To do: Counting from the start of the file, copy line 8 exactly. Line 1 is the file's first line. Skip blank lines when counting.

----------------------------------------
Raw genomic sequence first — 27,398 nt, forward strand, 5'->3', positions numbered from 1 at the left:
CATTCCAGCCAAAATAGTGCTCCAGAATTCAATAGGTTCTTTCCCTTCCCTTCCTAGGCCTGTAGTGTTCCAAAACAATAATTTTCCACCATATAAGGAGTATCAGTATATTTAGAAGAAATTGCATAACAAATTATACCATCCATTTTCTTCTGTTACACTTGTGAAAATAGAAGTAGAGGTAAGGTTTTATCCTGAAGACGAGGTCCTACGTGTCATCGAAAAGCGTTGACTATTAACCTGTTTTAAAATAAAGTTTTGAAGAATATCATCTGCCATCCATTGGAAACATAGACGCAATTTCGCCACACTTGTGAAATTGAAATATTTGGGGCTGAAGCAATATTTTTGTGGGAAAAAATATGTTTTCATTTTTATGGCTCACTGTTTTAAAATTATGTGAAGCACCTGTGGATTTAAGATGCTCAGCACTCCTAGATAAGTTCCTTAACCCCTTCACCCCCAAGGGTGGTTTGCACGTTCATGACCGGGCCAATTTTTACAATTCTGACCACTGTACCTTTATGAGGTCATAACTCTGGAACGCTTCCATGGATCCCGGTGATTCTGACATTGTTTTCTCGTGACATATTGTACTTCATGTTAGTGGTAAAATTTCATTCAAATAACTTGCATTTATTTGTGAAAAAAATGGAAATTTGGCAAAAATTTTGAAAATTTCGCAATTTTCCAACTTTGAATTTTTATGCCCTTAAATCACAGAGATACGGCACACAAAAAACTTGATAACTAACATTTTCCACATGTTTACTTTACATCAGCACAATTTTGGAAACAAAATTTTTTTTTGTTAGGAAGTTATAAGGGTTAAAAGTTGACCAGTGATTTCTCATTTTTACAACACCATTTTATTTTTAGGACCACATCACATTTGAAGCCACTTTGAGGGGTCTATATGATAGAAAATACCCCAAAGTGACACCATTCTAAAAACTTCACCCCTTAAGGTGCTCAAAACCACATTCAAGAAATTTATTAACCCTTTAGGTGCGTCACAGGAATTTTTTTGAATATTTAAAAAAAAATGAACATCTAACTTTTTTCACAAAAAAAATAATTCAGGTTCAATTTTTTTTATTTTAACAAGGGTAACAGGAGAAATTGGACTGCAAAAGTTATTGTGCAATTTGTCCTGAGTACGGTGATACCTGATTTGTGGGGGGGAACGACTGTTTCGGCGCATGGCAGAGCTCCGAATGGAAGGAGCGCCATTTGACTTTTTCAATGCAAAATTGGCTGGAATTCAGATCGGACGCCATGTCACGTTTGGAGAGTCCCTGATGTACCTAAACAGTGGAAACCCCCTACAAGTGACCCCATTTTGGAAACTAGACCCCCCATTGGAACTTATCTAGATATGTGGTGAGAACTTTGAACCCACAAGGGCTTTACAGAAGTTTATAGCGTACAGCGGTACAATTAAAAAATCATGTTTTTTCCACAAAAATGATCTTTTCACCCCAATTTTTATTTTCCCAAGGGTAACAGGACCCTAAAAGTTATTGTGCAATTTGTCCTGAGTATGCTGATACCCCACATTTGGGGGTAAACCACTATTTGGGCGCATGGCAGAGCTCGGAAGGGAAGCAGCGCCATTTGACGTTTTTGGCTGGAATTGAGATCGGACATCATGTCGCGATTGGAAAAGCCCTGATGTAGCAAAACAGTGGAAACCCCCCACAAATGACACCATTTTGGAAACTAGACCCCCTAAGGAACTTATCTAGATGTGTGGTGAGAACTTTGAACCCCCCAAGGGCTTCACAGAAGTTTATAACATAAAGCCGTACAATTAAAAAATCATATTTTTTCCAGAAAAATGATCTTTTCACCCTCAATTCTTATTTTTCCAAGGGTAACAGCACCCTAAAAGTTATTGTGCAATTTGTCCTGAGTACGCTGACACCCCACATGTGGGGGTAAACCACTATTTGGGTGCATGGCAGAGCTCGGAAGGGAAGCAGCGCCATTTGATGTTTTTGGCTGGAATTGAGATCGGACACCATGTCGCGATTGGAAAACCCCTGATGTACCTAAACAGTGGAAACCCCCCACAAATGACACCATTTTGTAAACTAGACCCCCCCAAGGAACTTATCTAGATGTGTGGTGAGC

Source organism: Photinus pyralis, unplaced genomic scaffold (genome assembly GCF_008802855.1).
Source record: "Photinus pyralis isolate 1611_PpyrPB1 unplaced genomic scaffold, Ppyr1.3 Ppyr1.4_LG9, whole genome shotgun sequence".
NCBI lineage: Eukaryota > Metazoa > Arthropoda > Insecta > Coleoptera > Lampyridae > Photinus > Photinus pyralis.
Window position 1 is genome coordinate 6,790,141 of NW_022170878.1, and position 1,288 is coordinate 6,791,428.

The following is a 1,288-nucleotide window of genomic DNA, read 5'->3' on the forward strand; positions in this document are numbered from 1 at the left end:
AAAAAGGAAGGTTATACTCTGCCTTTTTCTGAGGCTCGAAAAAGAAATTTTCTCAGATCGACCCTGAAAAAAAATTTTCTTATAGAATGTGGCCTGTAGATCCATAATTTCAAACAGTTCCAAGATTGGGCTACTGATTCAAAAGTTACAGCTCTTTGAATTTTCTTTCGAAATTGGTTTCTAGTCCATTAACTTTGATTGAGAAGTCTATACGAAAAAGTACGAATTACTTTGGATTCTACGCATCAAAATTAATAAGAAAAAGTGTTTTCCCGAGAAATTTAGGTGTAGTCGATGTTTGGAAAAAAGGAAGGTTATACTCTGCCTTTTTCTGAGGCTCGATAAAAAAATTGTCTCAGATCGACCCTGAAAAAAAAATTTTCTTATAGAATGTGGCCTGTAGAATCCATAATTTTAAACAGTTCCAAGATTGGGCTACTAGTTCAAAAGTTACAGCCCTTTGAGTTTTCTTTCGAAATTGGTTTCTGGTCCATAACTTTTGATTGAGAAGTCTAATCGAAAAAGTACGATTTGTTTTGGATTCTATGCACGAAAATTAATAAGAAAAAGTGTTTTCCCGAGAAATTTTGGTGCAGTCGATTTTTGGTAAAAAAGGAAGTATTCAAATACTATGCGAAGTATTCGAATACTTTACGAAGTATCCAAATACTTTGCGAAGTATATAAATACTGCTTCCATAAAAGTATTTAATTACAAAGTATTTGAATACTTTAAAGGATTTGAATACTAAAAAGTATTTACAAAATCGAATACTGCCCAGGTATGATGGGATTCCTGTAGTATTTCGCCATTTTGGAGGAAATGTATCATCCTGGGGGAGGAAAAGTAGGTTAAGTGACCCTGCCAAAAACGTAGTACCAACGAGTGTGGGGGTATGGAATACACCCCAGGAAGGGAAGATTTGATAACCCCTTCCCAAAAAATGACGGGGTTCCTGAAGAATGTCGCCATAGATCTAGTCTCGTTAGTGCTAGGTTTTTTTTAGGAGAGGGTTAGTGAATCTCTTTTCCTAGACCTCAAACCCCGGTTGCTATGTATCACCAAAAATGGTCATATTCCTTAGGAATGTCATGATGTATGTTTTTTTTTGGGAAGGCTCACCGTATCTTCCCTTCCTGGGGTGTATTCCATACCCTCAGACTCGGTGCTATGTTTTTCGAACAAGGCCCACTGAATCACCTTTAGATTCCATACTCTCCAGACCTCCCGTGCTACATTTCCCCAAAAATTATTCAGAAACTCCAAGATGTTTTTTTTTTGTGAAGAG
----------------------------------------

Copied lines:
AAAAAGGAAGGTTATACTCTGCCTTTTTCTGAGGCTCGAAAAAGAAATTTTCTCAGATCGACCCTGAAAAAAAATTTTCTTATAGAATGTGGCCTGTAGATCCATAATTTCAAACAGTTCCAAGATTGGGCTACTGATTCAAAAGTTACAGCTCTTTGAATTTTCTTTCGAAATTGGTTTCTAGTCCATTAACTTTGATTGAGAAGTCTATACGAAAAAGTACGAATTACTTTGGATTCTACGCATCAAAATTAATAAGAAAAAGTGTTTTCCCGAGAAATTTAGGTGTAGTCGATGTTTGGAAAAAAGGAAGGTTATACTCTGCCTTTTTCTGAGGCTCGATAAAAAAATTGTCTCAGATCGACCCTGAAAAAAAAATTTTCTTATAGAATGTGGCCTGTAGAATCCATAATTTTAAACAGTTCCAAGATTGGGCTACTAGTTCAAAAGTTACAGCCCTTTGAGTTTTCTTTCGAAATTGGTTTCTGGTCCATAACTTTTGATTGAGAAGTCTAATCGAAAAAGTACGATTTGTTTTGGATTCTATGCACGAAAATTAATAAGAAAAAGTGTTTTCCCGAGAAATTTTGGTGCAGTCGATTTTTGGTAAAAAAGGAAGTATTCAAATACTATGCGAAGTATTCGAATACTTTACGAAGTATCCAAATACTTTGCGAAGTATATAAATACTGCTTCCATAAAAGTATTTAATTACAAAGTATTTGAATACTTTAAAGGATTTGAATACTAAAAAGTATTTACAAAATCGAATACTGCCCAGGTATGATGGGATTCCTGTAGTATTTCGCCATTTTGGAGGAAATGTATCATCCTGGGGGAGGAAAAGTAGGTTAAGTGACCCTGCCAAAAACGTAGTACCAACGAGTGTGGGGGTATGGAATACACCCCAGGAAGGGAAGATTTGATAACCCCTTCCCAAAAAATGACGGGGTTCCTGAAGAATGTCGCCATAGATCTAGTCTCGTTAGTGCTAGGTTTTTTTTAGGAGAGGGTTAGTGAATCTCTTTTCCTAGACCTCAAACCCCGGTTGCTATGTATCACCAAAAATGGTCATATTCCTTAGGAATGTCATGATGTATGTTTTTTTTTGGGAAGGCTCACCGTATCTTCCCTTCCTGGGGTGTATTCCATACCCTCAGACTCGGTGCTATGTTTTTCGAACAAGGCCCACTGAATCACCTTTAGATTCCATACTCTCCAGACCTCCCGTGCTACATTTCCCCAAAAATTATTCAGAAACTCCAAGATGTTTTTTTTTTGTGAAGAG